Making a comparison with the world of physical accidents analysis (e.g. plane crashes), it is interesting to be aware of work by Reason (1990), an occupational
psychologist, who developed a model of accident causation for ‘organisational accidents’. He showed that organisational accidents do not typically arise from a single cause but from a combination of ‘acute’ and ‘latent’ failures. The acute failures are unsafe acts which have immediate effects on the integrity of the system. Latent failures are pre-existing, dormant circumstances and often unrecognised until they interact with an index event – they increase the likelihood of an active failure. Returning to our medico-legal context, the implication of this research is that we should be aware of and look for such ‘latent’ factors when conducting our own medicolegal assessments although it is difficult to assess relative attribution and subsequently quantum to these latent factors.

Recall Effects: Faulty Memory or Intent?

It is often observed that claimants appear to have difficulty in recalling full details of their own history. Initial questioning may result in gaps and inconsistences in recall, which on re-questioning and prompting can then be explored in more depth. These gaps can be due to the following memory effects and/or to motivational or intent effects. (Koch et al 2014) a).

Memory effects:

a) Short-term and long-term memory impairment.

b) Impaired concentration at interview.

Motivational effects:

a) The claimant’s lack of perceived relevance of particular areas of questioning.

b) The intention to mislead or perhaps overemphasize index event effects

Another important factor, which can amplify both memory and motivational effects, is the ‘recency effect’. In many interview situations, the index event is either the most recent event of any significance or, perhaps, one of two (or three) recent significant events. As a result of ongoing litigation, and the perceived emphasis of the assessment interview upon the index event, the event itself can acquire greater cognitive and emotional significance for the claimant. This can, understandably, result in other life events being placed rather further back in the claimant’s mind. This process, if not taken into consideration at interview, can adversely affect the quality of the claimant’s recall of their own previous history thereby affecting the validity of the information upon which the expert bases his/her opinion.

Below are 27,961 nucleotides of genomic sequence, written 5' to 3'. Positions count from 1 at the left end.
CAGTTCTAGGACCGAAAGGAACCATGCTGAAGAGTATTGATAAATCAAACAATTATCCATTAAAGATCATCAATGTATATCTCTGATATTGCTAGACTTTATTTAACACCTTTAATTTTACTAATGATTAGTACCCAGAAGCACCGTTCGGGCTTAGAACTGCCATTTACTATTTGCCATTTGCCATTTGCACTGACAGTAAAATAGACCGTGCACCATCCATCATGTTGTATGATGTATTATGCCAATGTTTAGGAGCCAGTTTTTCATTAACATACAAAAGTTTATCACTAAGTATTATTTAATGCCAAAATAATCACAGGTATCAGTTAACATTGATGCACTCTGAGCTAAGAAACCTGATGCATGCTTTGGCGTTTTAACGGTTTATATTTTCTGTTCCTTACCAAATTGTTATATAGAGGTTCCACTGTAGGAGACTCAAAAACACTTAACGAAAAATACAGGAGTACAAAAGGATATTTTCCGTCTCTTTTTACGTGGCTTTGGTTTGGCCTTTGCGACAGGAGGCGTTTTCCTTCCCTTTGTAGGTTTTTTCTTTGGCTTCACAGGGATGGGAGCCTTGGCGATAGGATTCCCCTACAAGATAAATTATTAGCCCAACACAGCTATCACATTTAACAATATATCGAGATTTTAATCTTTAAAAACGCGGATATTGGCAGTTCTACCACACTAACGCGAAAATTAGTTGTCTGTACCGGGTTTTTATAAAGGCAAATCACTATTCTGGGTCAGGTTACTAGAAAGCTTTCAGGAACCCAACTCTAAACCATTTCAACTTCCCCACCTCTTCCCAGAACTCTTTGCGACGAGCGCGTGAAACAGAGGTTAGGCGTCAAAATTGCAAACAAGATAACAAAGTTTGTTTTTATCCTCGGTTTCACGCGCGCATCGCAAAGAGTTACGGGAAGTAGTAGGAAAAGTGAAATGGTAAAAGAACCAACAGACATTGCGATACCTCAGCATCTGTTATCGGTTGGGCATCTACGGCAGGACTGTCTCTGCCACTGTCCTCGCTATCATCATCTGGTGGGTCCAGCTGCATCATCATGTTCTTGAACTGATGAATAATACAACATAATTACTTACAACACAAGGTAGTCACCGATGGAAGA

Level of symptomatology in 12-month pre-index event

One key medico-legal issue is to establish the extent to which any previous stressors resulted in any marked pre-existing anxiety or depressed mood (or other
psychological symptoms), which may have been ongoing at the time of the index event. From a medico-legal perspective, the individual must then be construed as someone with an ongoing or pre-existing problem at the time of the index event, rather than being a vulnerable person with a pre-disposition to develop anxiety, depressed mood or other psychological symptoms. In such circumstances, GP records and claimant self-report are used to assess the level of psychological distress during the immediate 6-12 month period prior to an index event.

Subsequently, a post-accident diagnosis such as “the claimant suffered an exacerbation of pre-existing symptoms” may be appropriate when it is clear that the claimant had pre-existing emotional difficulties at the time of the index event.

Attribution: Science or clinical clarity?

The process of apportionment can be a subjective judgment, whereby the expert simply ‘pulls a number out of the hat’ citing the use of ‘clinical judgment’ from years of professional experience. Obviously, this is neither acceptable nor scientific.

When more than one adverse event exists, some form of quantitative apportionment is requested and required.